The upcoming Battlestar Galactica prequel series Caprica might not be shown on Syfy until 2010, but the pilot movie can be seen a lot sooner on DVD, [sfs=922]which will be available on April 21st[/sfs]. Fortunately since I will be on vacation next week I’ve had the chance to review it already…Read More for the review, and you can also see the press release from our previous article.
[sfs=922][/sfs]Note: This review is of an advanced copy of the DVD. Although this is likely the final version, it is possible some details could change.
First, about the story:
Set 58 years before the fall of Caprica, this is NOT the same style of series – we don’t see spaceships and flashy battles. It is a character driven drama of emotion with political intrigue, racial biases and outright hate, wrapped around a technological plot.
Caprica is a world similar to ours, as if perhaps our own world not far into the future. Even at the time of Galactica I saw the setting of Caprica being a present-day equivalent where they have simply had a breakthrough in spaceflight technology, whereas culture, medicine, etc. are all contemporary.
Daniel Graystone (Eric Stoltz), a prominent technology scientist, and Joseph Adama (Esai Morales), a civil liberties lawyer, are brought together by deaths of their daughters (and Adama’s wife) due to a terrorist act from a group promoting belief in a single god. When Graystone uses his technology in order to “resurrect” his daughter Zoe (Alessandra Toressani), and shows Adama the possibility by showing him his own daughter, Adama fights against the idea as unnatural and an abomination.
Joseph Adama is established as being a Tauron working on Caprica under the name Adams, and they even establish some Tauron traditions, such as wearing gloves while grieving, and that the Taurons appear to have a Mafia-like familial relationship as well as the violent side. He has lost faith in the gods after the death of his wife and daughter.
His son, William (the future Commander of the Battlestar Galactica) wonders whether his mother and sister still feel pain.
Daniel Graystone is rushing to develop a robotic warrior (although for what purpose is uncertain – the Colonies are at peace (although there was a Tauron civil war in the recent past). He discovers his daughter managed to make an AI imprint of herself, which sets him on his obsession to bring her back.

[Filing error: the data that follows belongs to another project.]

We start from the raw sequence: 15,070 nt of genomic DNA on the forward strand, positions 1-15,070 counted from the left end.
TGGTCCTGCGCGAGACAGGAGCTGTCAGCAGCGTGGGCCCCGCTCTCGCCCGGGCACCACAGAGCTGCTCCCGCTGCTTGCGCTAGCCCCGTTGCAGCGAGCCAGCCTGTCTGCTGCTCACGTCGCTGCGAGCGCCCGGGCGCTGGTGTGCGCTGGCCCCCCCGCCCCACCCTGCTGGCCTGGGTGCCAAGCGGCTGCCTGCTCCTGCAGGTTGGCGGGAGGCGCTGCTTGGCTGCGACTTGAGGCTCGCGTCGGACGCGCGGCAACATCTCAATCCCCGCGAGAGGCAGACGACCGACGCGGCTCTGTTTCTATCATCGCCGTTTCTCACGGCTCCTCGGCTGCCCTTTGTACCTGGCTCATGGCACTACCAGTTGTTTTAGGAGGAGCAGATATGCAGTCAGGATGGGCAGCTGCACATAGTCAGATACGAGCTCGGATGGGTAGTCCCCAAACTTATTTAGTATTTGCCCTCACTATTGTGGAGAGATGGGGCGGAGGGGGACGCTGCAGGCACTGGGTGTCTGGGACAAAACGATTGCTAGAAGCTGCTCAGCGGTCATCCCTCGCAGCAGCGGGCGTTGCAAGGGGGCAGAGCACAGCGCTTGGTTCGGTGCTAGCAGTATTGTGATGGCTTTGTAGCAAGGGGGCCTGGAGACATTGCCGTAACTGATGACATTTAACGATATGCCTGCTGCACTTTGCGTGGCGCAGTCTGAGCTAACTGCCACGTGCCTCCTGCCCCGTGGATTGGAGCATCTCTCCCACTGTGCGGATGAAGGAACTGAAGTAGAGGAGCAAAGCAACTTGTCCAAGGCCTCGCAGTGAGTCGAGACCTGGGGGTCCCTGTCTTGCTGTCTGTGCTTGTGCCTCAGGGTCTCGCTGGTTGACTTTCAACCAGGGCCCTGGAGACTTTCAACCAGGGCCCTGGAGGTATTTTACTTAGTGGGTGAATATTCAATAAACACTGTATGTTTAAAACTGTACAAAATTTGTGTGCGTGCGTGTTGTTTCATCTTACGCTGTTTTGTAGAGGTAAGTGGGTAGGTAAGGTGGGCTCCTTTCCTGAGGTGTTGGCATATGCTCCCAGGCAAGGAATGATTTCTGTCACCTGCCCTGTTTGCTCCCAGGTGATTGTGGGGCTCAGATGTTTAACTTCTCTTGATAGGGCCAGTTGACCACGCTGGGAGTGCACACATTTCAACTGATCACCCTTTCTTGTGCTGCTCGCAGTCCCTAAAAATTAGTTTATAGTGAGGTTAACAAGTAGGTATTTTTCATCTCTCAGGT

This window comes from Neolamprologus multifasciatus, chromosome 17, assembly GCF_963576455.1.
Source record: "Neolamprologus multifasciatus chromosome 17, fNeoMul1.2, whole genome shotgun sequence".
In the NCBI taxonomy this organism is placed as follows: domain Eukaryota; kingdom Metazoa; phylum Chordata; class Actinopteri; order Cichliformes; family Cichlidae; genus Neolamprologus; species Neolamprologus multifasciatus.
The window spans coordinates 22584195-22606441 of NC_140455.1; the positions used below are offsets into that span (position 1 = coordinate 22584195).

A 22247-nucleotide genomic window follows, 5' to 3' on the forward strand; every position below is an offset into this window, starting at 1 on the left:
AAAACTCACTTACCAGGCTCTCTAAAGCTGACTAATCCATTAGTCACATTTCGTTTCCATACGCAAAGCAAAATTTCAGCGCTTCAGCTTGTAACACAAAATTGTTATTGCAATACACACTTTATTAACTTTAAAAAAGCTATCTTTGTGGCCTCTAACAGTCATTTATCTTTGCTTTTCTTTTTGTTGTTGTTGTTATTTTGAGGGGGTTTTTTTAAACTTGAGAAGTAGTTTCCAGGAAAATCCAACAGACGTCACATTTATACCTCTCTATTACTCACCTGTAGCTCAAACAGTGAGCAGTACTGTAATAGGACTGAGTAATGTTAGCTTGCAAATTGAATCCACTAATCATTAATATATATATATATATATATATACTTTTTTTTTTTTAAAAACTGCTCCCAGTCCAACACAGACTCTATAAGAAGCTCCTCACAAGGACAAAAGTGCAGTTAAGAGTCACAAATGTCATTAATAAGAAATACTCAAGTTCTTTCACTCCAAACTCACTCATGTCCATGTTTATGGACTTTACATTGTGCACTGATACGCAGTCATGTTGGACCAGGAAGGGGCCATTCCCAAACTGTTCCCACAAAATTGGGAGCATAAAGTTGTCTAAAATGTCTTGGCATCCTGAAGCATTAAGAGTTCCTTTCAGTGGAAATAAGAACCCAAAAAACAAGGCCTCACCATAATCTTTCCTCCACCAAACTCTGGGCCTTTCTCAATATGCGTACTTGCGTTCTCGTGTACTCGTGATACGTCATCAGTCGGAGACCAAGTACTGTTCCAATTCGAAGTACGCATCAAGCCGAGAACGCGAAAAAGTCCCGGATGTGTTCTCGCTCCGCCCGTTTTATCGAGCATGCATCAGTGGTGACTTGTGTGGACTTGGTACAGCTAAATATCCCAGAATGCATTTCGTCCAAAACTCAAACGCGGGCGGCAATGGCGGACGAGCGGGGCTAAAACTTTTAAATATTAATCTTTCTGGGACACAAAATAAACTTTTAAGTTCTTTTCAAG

His daughter, Zoe, is a troublesome teen who is hoping to change the world, although her motives were very unclear at the beginning and are only revealed later on – and perhaps lay the foundation for future Cylon beliefs.
Teens/young adults use hacked holobands and meet in virtual nightclubs where sex and extreme violence including human sacrifice are reveled. The unedited version on the DVD does feature nudity in these scenes. This is where Graystone finds the imprint avatar of Zoe that appears to be more than just a mere copy.
I think they’ve done a tremendous job piecing together a believable world. They’ve not just set up Taurons as a subset of the human race that are simply discriminated against, but given them a culture, traditions, style (the clothing even evokes old mobsters of the prohibition), perhaps even reasons why they are discriminated against. In addition, they establish the two sides of the Cylon argument between the two main characters, even though they share something in their grief. The producers/writers appear to have thought things out fairly thoroughly. Let’s hope they continue to do so. They also avoided the pitfall of a backdoor pilot in having the spend so much time in exposition, and instead concentrated on the story and characters.
I would at least liked to have seen a bit of the Pyramid game. It appears to have evolved (or devolved) by the time of Galactica into the sport that more resembled Triad in the original series.
My only fault with the story is that 58 years seems too short of a time to create the Cylons, develop them, have them rebel against the humans (established to be 6 years later), establish a force to go to war with the humans, and then disappear for 40 years.
As for the DVD itself, it comes packaged in a standard DVD case with cardboard slipcover, with a few blocked images on the cover. The DVD itself has a fairly simple monochrome screen printing of Caprica City done as a shadow, instead of the full-disc multicolor printing common nowadays (if any detail were to change with the final release, this might be it).
As is typical of a Universal release the disc starts up with a quick Universal preview screen, followed by several advertisements and an anti-smoking PSA (perhaps to make up for all the smoking on the series?). After that it goes to a static menu with images of the two main characters.
Audio is strictly English DD 5.1, but subtitles are offered in English, Spanish and French. There is also a commentary track featuring director Jeffrey Reiner, executive producer/writer Ronald D. Moore, and executive producer David Eick.
In addition to the commentary, the special features include deleted scenes and several short “video blogs”.
This should prove to be a very interesting series if the writers can keep up with it. I just hope the fact that it really is a different style of program from Galactica does not result in a drop in viewers when the series comes to Syfy in 2010. In the meantime you definitely should get the DVD and see what is coming…